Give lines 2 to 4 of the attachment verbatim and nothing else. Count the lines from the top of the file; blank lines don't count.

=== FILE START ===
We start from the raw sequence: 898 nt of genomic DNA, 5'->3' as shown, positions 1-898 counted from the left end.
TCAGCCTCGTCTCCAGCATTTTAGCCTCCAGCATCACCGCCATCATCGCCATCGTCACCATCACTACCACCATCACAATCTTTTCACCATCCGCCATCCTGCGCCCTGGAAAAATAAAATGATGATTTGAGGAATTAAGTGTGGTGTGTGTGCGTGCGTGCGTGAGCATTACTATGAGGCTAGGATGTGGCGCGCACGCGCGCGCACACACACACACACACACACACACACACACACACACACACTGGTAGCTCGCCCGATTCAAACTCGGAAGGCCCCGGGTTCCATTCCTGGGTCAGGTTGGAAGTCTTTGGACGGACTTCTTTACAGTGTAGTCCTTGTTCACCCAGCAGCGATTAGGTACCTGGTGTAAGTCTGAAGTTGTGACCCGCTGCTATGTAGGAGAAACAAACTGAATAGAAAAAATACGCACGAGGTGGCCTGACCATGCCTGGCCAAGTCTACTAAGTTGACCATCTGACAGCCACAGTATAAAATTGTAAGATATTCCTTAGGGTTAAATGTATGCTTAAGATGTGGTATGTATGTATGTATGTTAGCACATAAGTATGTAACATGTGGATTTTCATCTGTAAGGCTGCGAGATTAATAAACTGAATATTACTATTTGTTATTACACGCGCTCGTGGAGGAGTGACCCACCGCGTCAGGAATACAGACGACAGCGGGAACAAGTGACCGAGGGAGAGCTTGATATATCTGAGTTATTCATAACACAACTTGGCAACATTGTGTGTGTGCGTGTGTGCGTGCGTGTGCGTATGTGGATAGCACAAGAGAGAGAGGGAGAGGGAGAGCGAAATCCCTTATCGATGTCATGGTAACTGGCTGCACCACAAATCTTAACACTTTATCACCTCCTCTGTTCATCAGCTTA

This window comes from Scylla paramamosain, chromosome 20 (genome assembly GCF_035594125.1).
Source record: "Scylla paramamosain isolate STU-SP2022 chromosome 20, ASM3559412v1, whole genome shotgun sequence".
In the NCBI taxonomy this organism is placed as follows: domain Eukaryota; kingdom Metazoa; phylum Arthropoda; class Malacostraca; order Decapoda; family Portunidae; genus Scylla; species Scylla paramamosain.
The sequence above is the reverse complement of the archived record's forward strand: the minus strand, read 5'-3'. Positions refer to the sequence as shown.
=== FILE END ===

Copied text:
TCAGCCTCGTCTCCAGCATTTTAGCCTCCAGCATCACCGCCATCATCGCCATCGTCACCATCACTACCACCATCACAATCTTTTCACCATCCGCCATCCTGCGCCCTGGAAAAATAAAATGATGATTTGAGGAATTAAGTGTGGTGTGTGTGCGTGCGTGCGTGAGCATTACTATGAGGCTAGGATGTGGCGCGCACGCGCGCGCACACACACACACACACACACACACACACACACACACACACTGGTAGCTCGCCCGATTCAAACTCGGAAGGCCCCGGGTTCCATTCCTGGGTCAGGTTGGAAGTCTTTGGACGGACTTCTTTACAGTGTAGTCCTTGTTCACCCAGCAGCGATTAGGTACCTGGTGTAAGTCTGAAGTTGTGACCCGCTGCTATGTAGGAGAAACAAACTGAATAGAAAAAATACGCACGAGGTGGCCTGACCATGCCTGGCCAAGTCTACTAAGTTGACCATCTGACAGCCACAGTATAAAATTGTAAGATATTCCTTAGGGTTAAATGTATGCTTAAGATGTGGTATGTATGTATGTATGTTAGCACATAAGTATGTAACATGTGGATTTTCATCTGTAAGGCTGCGAGATTAATAAACTGAATATTACTATTTGTTATTACACGCGCTCGTGGAGGAGTGACCCACCGCGTCAGGAATACAGACGACAGCGGGAACAAGTGACCGAGGGAGAGCTTGATATATCTGAGTTATTCATAACACAACTTGGCAACATTGTGTGTGTGCGTGTGTGCGTGCGTGTGCGTATGTGGATAGCACAAGAGAGAGAGGGAGAGGGAGAGCGAAATCCCTTATCGATGTCATGGTAACTGGCTGCACCACAAATCTTAACACTTTATCACCTCCTCTGTTCATCAGCTTA

This window comes from Scylla paramamosain, chromosome 20 (genome assembly GCF_035594125.1).
Source record: "Scylla paramamosain isolate STU-SP2022 chromosome 20, ASM3559412v1, whole genome shotgun sequence".